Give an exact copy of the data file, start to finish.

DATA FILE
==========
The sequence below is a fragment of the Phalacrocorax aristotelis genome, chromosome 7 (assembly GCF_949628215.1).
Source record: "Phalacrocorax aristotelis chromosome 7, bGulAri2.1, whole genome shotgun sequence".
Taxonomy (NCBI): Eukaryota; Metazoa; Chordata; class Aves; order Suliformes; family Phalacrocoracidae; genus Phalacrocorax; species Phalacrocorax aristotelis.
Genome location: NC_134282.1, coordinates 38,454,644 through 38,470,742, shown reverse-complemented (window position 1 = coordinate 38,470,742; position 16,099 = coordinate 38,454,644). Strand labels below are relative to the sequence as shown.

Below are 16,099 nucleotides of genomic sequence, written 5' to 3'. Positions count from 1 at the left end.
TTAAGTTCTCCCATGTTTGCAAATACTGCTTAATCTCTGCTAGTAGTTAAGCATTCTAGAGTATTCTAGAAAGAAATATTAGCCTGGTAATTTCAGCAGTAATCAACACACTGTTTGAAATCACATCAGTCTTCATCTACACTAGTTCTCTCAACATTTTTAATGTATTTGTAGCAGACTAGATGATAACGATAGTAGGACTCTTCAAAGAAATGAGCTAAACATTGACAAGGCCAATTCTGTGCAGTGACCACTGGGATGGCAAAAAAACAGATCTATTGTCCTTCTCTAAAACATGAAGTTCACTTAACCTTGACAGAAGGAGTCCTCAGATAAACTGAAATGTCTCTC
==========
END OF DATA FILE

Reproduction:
The sequence below is a fragment of the Phalacrocorax aristotelis genome, chromosome 7 (assembly GCF_949628215.1).
Source record: "Phalacrocorax aristotelis chromosome 7, bGulAri2.1, whole genome shotgun sequence".
Taxonomy (NCBI): Eukaryota; Metazoa; Chordata; class Aves; order Suliformes; family Phalacrocoracidae; genus Phalacrocorax; species Phalacrocorax aristotelis.
Genome location: NC_134282.1, coordinates 38,454,644 through 38,470,742, shown reverse-complemented (window position 1 = coordinate 38,470,742; position 16,099 = coordinate 38,454,644). Strand labels below are relative to the sequence as shown.

Below are 16,099 nucleotides of genomic sequence, written 5' to 3'. Positions count from 1 at the left end.
TTAAGTTCTCCCATGTTTGCAAATACTGCTTAATCTCTGCTAGTAGTTAAGCATTCTAGAGTATTCTAGAAAGAAATATTAGCCTGGTAATTTCAGCAGTAATCAACACACTGTTTGAAATCACATCAGTCTTCATCTACACTAGTTCTCTCAACATTTTTAATGTATTTGTAGCAGACTAGATGATAACGATAGTAGGACTCTTCAAAGAAATGAGCTAAACATTGACAAGGCCAATTCTGTGCAGTGACCACTGGGATGGCAAAAAAACAGATCTATTGTCCTTCTCTAAAACATGAAGTTCACTTAACCTTGACAGAAGGAGTCCTCAGATAAACTGAAATGTCTCTC